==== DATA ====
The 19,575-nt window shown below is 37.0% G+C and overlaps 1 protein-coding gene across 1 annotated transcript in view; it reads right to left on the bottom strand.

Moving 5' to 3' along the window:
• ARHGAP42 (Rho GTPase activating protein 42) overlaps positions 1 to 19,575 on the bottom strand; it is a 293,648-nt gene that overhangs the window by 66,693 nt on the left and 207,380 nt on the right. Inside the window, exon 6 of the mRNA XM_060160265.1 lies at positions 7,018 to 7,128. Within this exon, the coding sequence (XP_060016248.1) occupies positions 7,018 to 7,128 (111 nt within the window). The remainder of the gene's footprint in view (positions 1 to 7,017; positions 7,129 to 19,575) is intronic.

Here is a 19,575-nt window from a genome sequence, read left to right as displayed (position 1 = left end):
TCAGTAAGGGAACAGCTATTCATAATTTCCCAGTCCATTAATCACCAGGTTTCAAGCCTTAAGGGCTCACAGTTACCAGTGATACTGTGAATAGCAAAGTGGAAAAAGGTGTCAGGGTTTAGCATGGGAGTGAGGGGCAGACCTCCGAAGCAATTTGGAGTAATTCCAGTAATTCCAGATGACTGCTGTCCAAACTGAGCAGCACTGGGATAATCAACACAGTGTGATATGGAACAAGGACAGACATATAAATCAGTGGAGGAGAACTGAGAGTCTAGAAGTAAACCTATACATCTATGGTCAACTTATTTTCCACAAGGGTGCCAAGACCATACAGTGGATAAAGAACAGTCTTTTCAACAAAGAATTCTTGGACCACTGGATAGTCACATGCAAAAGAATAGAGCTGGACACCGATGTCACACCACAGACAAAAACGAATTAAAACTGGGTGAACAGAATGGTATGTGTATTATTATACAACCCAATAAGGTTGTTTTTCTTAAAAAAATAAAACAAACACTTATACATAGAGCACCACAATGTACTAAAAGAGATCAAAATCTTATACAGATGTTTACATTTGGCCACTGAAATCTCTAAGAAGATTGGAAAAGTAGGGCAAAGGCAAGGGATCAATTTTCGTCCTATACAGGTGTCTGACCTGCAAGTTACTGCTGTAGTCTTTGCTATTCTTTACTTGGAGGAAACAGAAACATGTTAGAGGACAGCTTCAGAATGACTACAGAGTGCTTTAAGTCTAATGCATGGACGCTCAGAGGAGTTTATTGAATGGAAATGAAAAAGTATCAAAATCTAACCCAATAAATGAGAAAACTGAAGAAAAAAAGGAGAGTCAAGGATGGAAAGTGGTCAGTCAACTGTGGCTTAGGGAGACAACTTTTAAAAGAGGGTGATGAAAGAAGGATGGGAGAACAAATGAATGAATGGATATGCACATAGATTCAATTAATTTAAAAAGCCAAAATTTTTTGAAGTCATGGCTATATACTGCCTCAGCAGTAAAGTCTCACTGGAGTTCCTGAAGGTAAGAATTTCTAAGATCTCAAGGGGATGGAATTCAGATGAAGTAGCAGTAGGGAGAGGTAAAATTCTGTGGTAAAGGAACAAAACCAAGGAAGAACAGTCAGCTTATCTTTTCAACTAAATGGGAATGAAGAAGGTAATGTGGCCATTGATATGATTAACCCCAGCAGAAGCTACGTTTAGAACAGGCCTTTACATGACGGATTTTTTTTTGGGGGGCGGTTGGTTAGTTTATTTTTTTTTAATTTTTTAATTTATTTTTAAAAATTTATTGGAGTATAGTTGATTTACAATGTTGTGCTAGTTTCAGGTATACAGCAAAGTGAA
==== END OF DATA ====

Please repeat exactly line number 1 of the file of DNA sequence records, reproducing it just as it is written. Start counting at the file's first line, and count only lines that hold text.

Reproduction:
The 19,575-nt window shown below is 37.0% G+C and overlaps 1 protein-coding gene across 1 annotated transcript in view; it reads right to left on the bottom strand.